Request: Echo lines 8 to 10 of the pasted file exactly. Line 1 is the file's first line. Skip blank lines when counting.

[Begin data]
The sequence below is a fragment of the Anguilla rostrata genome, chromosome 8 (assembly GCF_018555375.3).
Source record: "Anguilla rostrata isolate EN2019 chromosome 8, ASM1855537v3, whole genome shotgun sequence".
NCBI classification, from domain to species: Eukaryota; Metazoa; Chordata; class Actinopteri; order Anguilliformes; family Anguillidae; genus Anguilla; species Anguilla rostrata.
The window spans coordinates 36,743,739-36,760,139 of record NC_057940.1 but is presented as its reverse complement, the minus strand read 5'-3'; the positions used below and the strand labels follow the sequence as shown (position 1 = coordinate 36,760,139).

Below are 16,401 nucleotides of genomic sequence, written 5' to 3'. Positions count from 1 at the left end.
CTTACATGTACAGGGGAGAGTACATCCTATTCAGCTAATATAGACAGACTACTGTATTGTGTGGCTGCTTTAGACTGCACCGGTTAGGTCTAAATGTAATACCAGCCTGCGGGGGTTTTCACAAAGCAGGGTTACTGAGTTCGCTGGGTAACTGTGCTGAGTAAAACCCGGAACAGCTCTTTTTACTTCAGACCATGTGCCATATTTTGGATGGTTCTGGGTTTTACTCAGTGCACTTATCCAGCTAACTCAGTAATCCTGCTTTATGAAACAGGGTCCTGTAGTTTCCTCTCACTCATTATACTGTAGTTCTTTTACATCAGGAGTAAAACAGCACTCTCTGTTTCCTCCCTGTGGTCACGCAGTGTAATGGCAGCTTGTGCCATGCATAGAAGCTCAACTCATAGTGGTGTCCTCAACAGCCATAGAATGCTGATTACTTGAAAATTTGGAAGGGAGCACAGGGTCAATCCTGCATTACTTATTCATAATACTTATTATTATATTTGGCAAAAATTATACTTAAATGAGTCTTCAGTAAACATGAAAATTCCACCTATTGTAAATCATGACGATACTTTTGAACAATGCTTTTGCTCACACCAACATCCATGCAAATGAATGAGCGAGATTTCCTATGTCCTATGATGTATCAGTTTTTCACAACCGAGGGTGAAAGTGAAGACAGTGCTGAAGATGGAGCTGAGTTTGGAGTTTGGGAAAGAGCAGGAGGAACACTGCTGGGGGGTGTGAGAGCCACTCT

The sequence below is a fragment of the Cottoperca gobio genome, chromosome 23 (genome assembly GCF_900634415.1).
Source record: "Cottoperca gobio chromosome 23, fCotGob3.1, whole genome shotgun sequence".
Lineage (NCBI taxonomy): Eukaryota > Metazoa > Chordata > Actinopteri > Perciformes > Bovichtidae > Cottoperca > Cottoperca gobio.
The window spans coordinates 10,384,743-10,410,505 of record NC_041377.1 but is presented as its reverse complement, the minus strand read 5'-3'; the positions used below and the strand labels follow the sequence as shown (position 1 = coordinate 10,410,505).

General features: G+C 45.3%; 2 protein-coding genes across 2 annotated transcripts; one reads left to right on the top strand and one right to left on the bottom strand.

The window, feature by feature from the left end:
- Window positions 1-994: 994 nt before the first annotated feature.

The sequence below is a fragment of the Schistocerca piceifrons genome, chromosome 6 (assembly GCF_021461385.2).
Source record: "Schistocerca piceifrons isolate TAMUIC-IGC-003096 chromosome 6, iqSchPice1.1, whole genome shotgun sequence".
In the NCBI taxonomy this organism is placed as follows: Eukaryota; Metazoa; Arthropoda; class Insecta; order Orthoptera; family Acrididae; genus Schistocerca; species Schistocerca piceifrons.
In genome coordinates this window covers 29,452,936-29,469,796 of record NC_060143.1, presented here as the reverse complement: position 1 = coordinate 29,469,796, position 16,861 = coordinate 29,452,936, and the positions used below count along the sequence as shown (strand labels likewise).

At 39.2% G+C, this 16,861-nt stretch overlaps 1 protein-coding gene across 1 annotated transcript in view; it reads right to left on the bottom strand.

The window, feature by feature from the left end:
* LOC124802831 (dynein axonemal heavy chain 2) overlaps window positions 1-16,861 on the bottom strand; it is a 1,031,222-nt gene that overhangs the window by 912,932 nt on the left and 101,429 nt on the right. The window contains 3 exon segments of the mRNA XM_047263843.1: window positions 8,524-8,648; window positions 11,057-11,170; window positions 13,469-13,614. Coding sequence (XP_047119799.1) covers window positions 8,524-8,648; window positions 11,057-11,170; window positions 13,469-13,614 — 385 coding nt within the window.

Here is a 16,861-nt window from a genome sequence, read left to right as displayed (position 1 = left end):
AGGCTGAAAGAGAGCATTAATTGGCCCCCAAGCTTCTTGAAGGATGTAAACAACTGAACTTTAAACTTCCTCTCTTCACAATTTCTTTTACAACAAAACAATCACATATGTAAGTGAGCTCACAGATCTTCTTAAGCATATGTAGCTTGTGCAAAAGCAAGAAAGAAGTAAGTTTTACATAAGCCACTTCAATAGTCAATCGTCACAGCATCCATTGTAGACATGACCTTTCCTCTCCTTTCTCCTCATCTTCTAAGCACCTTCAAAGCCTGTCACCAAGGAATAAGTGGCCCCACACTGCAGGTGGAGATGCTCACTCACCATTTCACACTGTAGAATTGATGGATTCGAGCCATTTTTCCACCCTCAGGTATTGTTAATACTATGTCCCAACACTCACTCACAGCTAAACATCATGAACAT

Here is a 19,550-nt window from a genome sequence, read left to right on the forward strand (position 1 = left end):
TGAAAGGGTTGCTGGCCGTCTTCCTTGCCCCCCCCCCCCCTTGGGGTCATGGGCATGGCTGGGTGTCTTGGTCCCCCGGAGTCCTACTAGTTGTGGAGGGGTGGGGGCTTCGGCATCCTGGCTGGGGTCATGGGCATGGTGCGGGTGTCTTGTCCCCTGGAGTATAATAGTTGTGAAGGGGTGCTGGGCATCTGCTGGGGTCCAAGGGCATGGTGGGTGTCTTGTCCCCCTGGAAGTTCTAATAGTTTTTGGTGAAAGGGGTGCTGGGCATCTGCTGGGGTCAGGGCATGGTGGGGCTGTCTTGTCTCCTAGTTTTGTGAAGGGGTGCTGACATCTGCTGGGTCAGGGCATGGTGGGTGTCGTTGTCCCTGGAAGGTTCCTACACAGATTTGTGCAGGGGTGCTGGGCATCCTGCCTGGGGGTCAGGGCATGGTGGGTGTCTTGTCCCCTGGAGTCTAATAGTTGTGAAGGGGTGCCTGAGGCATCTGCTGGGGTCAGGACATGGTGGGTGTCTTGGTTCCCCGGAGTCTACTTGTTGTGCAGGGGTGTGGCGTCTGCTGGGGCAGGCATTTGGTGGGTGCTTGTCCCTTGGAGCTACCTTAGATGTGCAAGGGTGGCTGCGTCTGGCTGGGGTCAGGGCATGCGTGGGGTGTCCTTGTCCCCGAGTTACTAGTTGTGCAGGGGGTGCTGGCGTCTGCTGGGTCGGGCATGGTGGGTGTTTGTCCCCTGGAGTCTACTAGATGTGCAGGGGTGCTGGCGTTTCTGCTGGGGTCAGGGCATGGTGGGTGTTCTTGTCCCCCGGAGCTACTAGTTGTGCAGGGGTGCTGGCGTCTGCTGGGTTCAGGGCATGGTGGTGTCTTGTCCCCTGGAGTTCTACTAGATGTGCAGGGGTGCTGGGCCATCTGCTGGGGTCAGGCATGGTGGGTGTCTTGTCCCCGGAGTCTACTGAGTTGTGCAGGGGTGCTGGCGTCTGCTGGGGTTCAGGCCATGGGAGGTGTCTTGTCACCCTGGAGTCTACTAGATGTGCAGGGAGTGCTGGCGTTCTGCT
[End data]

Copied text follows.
Source record: "Cottoperca gobio chromosome 23, fCotGob3.1, whole genome shotgun sequence".
Lineage (NCBI taxonomy): Eukaryota > Metazoa > Chordata > Actinopteri > Perciformes > Bovichtidae > Cottoperca > Cottoperca gobio.
The window spans coordinates 10,384,743-10,410,505 of record NC_041377.1 but is presented as its reverse complement, the minus strand read 5'-3'; the positions used below and the strand labels follow the sequence as shown (position 1 = coordinate 10,410,505).